Looking to implement AirBNB, Yelp, or even ecommerce-style features in your Backendless app? The Product Listings App Blueprint is the perfect place to start.
The Product Listings App Blueprint demonstrates how to create a listing website or web app that allows user to post their own items or services for sale on the site. The blueprint includes Google Maps functionality so that vendors can share their location, and customers can search for listings near them.
App Blueprints are more than just templates from which to build a specific type of application or website. We design all of our App Blueprints to provide one or more key functions that a developer would want to add to their application, regardless of the app’s business use.
The Product Listings App Blueprint showcases a number of valuable features, including location-based search, adding search filters to dropdown lists, and implementing the Stripe plugin to collect and process payments.
As with all of our App Blueprints, the entirety of this app blueprint was built without code using Backendless’ UI Builder.
Listings created using this App Blueprint can include a location. When a location is selected on the listing form, upon submitting the form the address is saved in the database, and the precise latitude and longitude are automatically generated from the Google Maps API. (You will need your own Google Maps API key to make this work in the blueprint.)
With the location stored, you can then display the location of each listing to the user, as in the demo app.
Instructions for adding your Google Maps API key are included in the blueprint’s instructions.
Payment Processing With Stripe
The blueprint includes a professional pricing page where you can provide prices for your services, such as the price to list an item on your marketplace.
The pricing options are set in the database, meaning you can quickly and easily modify the options. We talk more about how our blueprints rely on database-driven content here. For this app, you can see the pricing options in the Plan table.
In the demo app, selecting one of the pricing options will take you to the form where the user would fill in the listing details. We’ll come back to that in the next section of this article.
For now, we want to look at the payment screen. The page Checkout in the blueprint is where you will find the complete payment processing form. With this form, you can see how to set up your own payment processing, or checkout, page.
Included in the checkout process is the Stripe API. For Stripe payment to work, you need to go to the Backend section, click the Business Logic section, then under API Services, select StripeService and click the gear.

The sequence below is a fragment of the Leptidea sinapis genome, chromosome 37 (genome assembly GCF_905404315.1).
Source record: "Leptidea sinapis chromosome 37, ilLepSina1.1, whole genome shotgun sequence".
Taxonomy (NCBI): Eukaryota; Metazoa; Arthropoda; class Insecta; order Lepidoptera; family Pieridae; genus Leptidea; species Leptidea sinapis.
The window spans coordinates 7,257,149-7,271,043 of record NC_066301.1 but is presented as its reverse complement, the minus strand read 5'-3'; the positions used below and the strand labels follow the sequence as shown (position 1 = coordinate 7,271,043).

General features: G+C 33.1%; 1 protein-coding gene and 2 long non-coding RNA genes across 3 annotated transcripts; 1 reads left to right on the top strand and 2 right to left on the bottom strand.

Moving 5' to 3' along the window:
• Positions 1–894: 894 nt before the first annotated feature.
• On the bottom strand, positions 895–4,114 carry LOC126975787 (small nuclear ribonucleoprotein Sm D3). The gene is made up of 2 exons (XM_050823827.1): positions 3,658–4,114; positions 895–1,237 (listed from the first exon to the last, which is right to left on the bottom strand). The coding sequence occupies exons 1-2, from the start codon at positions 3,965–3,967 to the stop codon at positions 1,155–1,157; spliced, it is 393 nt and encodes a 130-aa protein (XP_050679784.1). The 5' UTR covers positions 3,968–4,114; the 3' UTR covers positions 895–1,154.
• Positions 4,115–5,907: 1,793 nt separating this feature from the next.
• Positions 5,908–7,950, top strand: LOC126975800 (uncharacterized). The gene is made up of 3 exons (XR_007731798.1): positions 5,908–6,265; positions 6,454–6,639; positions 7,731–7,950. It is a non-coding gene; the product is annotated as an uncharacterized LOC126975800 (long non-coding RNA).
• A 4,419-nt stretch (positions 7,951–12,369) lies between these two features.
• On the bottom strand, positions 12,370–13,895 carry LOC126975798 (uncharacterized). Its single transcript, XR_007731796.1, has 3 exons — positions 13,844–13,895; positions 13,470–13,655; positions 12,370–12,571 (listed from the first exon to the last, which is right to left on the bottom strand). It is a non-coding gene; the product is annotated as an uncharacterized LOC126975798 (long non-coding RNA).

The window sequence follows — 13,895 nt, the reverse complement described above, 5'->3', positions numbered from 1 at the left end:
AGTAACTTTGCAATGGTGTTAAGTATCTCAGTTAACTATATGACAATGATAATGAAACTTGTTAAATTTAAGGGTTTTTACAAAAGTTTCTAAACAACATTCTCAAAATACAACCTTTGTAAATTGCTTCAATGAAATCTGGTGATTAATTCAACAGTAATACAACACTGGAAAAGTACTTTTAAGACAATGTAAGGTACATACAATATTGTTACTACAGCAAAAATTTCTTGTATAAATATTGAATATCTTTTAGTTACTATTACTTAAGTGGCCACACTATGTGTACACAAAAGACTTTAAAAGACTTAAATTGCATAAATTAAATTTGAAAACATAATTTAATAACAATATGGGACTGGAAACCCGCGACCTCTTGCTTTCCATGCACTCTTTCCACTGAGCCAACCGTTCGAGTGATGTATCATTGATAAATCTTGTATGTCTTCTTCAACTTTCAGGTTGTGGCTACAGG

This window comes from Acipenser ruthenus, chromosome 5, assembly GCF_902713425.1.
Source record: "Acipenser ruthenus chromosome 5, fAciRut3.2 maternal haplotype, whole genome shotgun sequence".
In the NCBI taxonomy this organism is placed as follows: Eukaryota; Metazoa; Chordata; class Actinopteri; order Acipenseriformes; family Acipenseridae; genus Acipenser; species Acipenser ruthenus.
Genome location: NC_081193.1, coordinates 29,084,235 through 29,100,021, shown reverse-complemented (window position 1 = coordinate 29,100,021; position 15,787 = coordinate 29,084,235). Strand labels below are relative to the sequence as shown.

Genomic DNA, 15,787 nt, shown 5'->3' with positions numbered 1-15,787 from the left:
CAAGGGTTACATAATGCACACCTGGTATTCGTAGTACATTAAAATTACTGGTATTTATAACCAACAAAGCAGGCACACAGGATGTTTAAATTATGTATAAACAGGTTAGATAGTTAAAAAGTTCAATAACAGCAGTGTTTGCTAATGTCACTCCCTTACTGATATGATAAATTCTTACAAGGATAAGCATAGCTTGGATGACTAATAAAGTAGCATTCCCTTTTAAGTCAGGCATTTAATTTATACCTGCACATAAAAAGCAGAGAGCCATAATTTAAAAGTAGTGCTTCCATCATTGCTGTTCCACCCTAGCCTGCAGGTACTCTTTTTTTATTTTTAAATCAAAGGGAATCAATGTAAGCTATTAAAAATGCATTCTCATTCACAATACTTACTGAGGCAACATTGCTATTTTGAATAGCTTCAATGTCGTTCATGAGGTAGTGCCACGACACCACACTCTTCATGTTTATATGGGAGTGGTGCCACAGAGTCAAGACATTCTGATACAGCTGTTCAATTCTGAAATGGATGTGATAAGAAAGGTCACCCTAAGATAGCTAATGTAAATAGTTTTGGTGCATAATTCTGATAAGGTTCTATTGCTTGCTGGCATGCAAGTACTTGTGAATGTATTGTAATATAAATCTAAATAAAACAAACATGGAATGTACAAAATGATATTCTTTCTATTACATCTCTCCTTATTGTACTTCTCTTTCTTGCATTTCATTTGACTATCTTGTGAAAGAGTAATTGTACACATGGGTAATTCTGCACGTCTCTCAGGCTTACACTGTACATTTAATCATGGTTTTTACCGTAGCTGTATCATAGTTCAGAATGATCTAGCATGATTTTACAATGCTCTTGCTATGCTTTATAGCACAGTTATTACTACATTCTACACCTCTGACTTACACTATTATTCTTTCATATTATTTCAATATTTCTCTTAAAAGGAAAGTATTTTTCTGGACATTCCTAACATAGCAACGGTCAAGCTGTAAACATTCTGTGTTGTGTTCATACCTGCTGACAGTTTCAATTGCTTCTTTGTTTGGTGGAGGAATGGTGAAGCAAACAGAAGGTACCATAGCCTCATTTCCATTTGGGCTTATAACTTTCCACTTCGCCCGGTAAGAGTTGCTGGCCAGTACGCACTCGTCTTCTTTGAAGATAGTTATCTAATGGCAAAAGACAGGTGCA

The selected plan (object in the Plan table) and the submitted listing (object in the Place table) are both connected to the user in the Users table. Purchases are displayed in the Order table and related to the Plan table as well. These relationships are easily visualized using our Visual Modeler.
Finally, the Product Listings App Blueprint is helpful in that it showcases how to create custom form for users to submit their own listings. Users that want to submit must create an account because, as stated above, all listings are linked to the Users table on the backend.
The PostAListingForm page includes a variety of unique features. For example, this form showcases how to allow users to upload images from the UI and how to input multiple values using the operating hours section.
The Post a Listing form also includes multiple dropdown lists, such as Category and Region. These lists are populated from the database tables of the same names. You can add, remove, or modify the items in these lists easily without having to republish the app, simply by making changes in the database.
Dropdown List Search & Filter
The aforementioned dropdown lists are custom built, not the standard dropdown component included in UI Builder. This is because they are built to include functionality for the user to search the list with text.
To achieve this effect, the component uses a combination of UI Themes and Codeless logic. You can view the logic used to filter the list based on the text entered by clicking the puzzle icon on the block component.
The Classes box (highlighted above) tells you which Theme Extensions you want to look at to see how the dropdown is visualized. Under the Theme tab, you will see the various customizations added. For the dropdowns, you will want to look at the Form extension.
The Product Listings App Blueprint showcases how to implement location-based search, Stripe plugin integration, and filterable dropdown lists, among other valuable elements. Most importantly, it provides you with a template to follow for a variety of key Backendless functions.
Backendless offers tons of tutorials that you can access for free to learn how more about these powerful functions.
Visualizing data is a valuable way to glean insights into your data quickly and without the need to hire a data scientist. Backendless Visualizations make it super easy to share those insights with others.
A snackbar or “toast” element is a message displayed to the user, usually on a temporary basis over a few seconds. It’s great for alerting the user to something without requiring any action. Think of a success message, a confirmation, or an error alert of some kind.